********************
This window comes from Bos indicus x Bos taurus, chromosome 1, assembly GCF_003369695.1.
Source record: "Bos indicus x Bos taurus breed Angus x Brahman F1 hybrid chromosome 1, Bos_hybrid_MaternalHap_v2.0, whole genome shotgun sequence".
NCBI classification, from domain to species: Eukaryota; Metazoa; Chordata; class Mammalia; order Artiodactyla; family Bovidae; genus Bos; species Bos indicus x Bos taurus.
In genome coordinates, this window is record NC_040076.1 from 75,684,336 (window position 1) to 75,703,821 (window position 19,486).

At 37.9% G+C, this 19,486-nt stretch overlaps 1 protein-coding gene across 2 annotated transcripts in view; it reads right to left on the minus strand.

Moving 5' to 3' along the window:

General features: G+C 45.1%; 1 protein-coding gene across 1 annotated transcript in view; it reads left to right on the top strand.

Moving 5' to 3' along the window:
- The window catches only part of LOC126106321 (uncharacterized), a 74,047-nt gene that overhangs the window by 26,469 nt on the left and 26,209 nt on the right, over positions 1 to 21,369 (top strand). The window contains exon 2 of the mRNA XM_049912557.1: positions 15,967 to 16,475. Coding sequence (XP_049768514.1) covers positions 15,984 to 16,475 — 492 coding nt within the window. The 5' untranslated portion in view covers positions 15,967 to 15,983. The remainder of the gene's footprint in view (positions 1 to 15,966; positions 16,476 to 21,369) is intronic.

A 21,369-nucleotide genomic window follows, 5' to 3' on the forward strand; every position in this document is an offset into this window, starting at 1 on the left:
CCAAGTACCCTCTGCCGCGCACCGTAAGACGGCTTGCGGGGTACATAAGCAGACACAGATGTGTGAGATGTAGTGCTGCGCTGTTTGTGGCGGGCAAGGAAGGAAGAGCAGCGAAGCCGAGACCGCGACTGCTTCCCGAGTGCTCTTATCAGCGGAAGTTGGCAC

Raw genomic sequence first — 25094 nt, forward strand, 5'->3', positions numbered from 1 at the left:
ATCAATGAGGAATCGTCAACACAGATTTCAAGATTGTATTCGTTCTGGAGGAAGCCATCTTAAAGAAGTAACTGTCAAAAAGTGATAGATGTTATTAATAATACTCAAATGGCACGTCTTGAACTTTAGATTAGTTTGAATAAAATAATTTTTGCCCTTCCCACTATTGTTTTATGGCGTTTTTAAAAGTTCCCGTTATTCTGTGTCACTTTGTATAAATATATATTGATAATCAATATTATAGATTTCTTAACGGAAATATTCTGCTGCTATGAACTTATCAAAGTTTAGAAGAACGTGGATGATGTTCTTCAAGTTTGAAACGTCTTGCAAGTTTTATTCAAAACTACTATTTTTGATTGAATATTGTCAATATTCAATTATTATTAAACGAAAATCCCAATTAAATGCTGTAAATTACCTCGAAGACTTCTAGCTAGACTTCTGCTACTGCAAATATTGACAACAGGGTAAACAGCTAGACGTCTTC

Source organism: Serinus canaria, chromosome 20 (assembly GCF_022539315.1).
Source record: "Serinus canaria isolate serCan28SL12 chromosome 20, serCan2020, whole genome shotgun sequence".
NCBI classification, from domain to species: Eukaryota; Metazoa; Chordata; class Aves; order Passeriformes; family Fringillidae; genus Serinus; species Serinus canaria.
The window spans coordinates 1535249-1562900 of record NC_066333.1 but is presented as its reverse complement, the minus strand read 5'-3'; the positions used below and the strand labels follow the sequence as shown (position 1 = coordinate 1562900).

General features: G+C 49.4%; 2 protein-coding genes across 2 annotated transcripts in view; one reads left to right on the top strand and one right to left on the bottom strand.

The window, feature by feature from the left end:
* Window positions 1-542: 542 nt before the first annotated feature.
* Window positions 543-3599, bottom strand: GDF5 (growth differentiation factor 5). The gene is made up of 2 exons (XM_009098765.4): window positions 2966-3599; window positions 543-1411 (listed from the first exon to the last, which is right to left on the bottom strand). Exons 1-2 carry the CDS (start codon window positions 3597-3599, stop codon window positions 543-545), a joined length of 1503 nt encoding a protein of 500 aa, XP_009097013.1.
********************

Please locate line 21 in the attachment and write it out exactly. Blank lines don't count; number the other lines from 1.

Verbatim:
* Window positions 543-3599, bottom strand: GDF5 (growth differentiation factor 5). The gene is made up of 2 exons (XM_009098765.4): window positions 2966-3599; window positions 543-1411 (listed from the first exon to the last, which is right to left on the bottom strand). Exons 1-2 carry the CDS (start codon window positions 3597-3599, stop codon window positions 543-545), a joined length of 1503 nt encoding a protein of 500 aa, XP_009097013.1.